Oxygen–Hemoglobin Dissociation Curve

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Block A3 - Cardio-Respiratory System

Oxyhaemoglobin dissociation curve.png
Imagining the curve as a man and his blanket, in the cold wind.

Remembering the Oxygen-Hemoglobin Dissociation Curve[edit]

An easy way to remember the oxygen-hemoglobin dissociation curve:

Imagine the y-axis represents a man and the curve represents a blanket he is holding that is blowing in the wind.

  • Temperature and pH: Basically, as it gets colder, the man holds the blanket tightly, closer towards him. As the temperature goes down, the curve moves to the left. Also, use the word "basically" ("basic" = alkaline) to remember that higher pH will make the man hold the blanket tighter, which means the curve will move towards the left.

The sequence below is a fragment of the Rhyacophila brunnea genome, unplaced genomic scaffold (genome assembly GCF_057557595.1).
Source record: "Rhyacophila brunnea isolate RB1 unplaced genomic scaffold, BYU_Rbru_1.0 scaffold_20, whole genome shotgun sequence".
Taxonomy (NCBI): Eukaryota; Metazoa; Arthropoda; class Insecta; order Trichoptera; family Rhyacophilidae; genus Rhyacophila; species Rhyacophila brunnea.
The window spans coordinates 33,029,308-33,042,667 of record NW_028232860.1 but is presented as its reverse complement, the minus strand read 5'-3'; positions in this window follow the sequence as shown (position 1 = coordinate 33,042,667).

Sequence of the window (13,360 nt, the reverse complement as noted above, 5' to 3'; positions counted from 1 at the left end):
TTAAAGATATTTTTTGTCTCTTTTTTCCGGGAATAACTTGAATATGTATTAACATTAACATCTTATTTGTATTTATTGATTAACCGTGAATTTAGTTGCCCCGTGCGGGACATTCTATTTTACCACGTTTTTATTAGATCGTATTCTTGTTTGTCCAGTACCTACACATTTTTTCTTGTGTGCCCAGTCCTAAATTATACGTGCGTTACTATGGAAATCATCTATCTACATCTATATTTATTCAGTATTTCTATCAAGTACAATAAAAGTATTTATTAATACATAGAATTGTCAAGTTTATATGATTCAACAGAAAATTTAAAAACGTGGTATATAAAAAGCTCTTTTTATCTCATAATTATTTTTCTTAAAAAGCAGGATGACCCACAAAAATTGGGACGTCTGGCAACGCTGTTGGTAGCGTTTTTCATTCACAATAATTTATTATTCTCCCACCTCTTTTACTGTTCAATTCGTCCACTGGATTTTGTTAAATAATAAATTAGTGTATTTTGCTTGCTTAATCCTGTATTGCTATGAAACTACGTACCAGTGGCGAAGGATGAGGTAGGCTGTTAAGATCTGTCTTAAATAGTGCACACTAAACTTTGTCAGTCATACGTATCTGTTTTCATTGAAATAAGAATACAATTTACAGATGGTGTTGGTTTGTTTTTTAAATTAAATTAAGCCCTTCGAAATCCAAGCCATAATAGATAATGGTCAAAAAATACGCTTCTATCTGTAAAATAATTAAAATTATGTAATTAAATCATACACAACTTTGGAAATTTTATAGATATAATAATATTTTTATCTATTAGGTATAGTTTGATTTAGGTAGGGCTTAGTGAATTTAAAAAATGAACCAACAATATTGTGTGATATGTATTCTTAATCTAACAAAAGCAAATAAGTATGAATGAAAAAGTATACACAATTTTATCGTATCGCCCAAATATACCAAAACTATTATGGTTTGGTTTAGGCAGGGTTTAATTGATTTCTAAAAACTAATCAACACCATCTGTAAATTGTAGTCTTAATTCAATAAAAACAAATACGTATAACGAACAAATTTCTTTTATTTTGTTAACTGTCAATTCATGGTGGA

• DPG and CO2 are gases. As the man holds the blanket loosely, the blanket begins to wave in the wind. Wind is made of gas, so as DPG or CO2 increase, the curve moves to the right.
  • Oxygen affinity: Holding the blanket tightly is also accurate in the sense that hemoglobin will hold oxygen tightly as well. In other words, oxygen affinity will increase towards the left.